Christians unanimously believe this to be a summary of the Ten Commandments: loving God and loving your neighbor (see also Heidelberg Catechism 93). At the core, all Ten Commandments relate to the summary thereof: loving God and loving your neighbor. These two aspects are so intertwined that the first is the precondition for the second. Whoever claims to truly love God, should also love their neighbor (cf. 1 John 4:7–11).
The command to love our neighbor, therefore, is not undefined. It isn’t detached from the contents of the Ten Commandments. On the contrary, the command to love one’s neighbor is defined and guided by the Ten Commandments. Within these commandments, the “how” of neighborly love is clearly explained. The instant we grasp this truth, any uncertainty about “who” my neighbor is, also disappears.
Love and Neighbor Defined
The Ten Commandments define the love we owe our neighbor as follows:
- Neighborly love doesn’t withhold the truth about the one, true God from others, but rather testifies unashamedly.
- Neighborly love doesn’t present false images of God to others.
- Neighborly love uses God’s name with reverence in the presence of others so they too can be struck by awe for His holiness.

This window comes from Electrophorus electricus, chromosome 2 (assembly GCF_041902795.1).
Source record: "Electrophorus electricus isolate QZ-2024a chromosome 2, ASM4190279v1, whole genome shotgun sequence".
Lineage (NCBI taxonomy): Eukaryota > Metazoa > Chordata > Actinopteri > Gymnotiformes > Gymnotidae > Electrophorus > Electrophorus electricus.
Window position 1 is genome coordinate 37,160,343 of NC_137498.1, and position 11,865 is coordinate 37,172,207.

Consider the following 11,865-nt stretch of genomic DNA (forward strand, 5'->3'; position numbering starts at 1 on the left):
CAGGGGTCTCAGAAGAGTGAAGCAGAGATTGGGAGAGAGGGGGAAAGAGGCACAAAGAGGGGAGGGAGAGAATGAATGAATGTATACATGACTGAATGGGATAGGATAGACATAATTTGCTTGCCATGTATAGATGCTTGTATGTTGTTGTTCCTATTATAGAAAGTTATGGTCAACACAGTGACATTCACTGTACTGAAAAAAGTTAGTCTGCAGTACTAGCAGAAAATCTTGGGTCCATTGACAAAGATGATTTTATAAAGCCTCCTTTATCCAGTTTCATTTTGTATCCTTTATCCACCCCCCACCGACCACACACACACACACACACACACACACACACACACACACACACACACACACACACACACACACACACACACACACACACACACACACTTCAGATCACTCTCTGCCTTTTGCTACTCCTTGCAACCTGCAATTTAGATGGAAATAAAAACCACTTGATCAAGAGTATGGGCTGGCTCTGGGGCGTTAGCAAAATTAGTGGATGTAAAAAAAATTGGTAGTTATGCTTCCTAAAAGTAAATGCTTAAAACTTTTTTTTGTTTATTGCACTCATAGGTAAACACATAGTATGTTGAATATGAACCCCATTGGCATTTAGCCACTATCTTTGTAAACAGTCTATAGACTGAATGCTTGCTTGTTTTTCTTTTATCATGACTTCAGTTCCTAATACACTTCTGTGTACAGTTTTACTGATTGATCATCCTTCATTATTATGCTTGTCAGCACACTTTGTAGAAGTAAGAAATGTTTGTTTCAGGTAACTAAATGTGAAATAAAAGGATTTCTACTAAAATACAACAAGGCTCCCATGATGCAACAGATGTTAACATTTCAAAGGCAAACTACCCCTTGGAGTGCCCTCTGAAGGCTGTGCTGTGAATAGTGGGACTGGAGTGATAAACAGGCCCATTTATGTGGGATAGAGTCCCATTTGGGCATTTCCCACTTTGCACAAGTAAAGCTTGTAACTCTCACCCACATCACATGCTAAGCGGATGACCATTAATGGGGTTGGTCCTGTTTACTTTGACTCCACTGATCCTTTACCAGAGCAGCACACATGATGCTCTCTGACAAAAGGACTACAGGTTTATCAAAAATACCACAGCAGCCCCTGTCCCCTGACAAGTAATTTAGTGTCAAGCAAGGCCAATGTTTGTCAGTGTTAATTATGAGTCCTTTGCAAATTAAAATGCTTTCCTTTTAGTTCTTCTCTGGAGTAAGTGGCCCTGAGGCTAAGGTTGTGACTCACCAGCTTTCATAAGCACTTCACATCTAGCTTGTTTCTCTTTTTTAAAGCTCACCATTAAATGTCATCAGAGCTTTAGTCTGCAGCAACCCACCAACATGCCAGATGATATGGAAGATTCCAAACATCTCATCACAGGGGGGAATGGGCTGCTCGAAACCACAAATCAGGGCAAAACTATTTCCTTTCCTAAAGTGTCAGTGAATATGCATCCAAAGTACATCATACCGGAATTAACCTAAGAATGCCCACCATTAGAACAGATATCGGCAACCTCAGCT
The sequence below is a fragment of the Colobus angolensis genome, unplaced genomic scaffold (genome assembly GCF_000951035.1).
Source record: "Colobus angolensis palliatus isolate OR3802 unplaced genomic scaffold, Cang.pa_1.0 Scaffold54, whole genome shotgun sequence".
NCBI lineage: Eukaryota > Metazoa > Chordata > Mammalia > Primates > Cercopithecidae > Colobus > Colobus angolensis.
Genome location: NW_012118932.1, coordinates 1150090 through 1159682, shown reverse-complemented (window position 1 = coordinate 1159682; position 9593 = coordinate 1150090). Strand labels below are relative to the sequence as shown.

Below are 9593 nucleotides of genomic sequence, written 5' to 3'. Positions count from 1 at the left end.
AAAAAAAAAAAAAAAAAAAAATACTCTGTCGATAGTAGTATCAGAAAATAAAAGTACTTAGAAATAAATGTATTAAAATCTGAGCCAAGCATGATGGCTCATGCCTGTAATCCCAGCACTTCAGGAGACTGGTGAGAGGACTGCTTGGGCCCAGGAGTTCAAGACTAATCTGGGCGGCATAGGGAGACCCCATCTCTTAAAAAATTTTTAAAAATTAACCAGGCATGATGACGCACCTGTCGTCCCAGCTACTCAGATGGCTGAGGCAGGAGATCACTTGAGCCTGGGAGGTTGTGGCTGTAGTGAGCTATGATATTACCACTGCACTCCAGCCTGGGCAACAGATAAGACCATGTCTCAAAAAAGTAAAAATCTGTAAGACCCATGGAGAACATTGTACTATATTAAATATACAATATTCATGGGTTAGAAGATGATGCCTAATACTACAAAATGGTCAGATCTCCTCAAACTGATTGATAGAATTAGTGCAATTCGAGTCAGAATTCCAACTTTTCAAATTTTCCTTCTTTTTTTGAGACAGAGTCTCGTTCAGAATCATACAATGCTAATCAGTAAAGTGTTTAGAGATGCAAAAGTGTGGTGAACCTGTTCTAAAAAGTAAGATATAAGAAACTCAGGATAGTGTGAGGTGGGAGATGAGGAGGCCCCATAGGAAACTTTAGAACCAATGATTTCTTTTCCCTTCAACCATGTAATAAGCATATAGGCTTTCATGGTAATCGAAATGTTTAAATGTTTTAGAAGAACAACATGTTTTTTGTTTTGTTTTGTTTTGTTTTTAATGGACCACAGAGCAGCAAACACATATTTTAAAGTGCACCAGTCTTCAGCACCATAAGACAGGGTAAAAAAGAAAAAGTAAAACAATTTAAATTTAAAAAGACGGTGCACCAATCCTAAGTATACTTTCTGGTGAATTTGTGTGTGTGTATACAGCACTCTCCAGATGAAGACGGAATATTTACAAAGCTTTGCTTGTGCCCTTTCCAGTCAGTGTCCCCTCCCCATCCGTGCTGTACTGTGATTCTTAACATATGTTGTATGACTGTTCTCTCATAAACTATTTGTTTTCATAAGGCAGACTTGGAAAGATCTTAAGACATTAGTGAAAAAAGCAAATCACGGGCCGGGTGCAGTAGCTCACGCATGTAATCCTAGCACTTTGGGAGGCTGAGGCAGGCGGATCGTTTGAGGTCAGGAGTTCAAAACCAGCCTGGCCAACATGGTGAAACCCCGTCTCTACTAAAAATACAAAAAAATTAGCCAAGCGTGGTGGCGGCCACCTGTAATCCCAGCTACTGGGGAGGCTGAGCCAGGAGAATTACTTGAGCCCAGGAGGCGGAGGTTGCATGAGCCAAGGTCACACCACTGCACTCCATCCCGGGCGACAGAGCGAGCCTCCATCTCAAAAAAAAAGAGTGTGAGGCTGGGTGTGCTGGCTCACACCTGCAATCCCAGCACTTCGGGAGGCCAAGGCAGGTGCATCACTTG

- Neighborly love prevents me from being a stumbling block for others toward observance of the Lord’s Day.
- Neighborly love honors the authority God has placed in my neighbor.
- Neighborly love protects and respects the lives of others.
- Neighborly love doesn’t betray marital love; neither does it infringe on the relationships of others.
- Neighborly love steals from no one and protects the property of all.
- Neighborly love is truthful to all, without partiality.
- Neighborly love withholds egocentric desires that are harmful to others.
Whenever I do these things to anyone, I am displaying neighborly love. As in mathematics, the reverse of an equation should also be true. Anyone to whom I then display this love, as commanded by God, is considered to be my neighbor. By this, the Ten Commandments then define “who” my neighbor is. According to this definition, it even becomes possible to love our enemies (cf. Luke 6:27).
With this biblical definition of “neighbor,” all other definitions most surely fail the biblical litmus test, as they all limit neighborly love to certain groups or certain people.
Natural Affinity Lifted?
What, then, about our inborn kinship? This biblical definition doesn’t deny or ignore our God-given natural affinity as God created us within natural societal institutions such as family, people, and ethnic groups. Within these societal institutions, the definition of the “who” of neighborly love is primarily fulfilled. However, this definition is not limited to these institutions, nor to our natural inclinations. As a family, we live among other families, and as a people or ethnic group, we live among other peoples and ethnic groups. Although it is true that some neighbors are closer than others (cf. Gal. 6:10), it doesn’t deem those who are further away to be less of a neighbor. Our obligation to be obedient to the Ten Commandments also applies to those who are further away.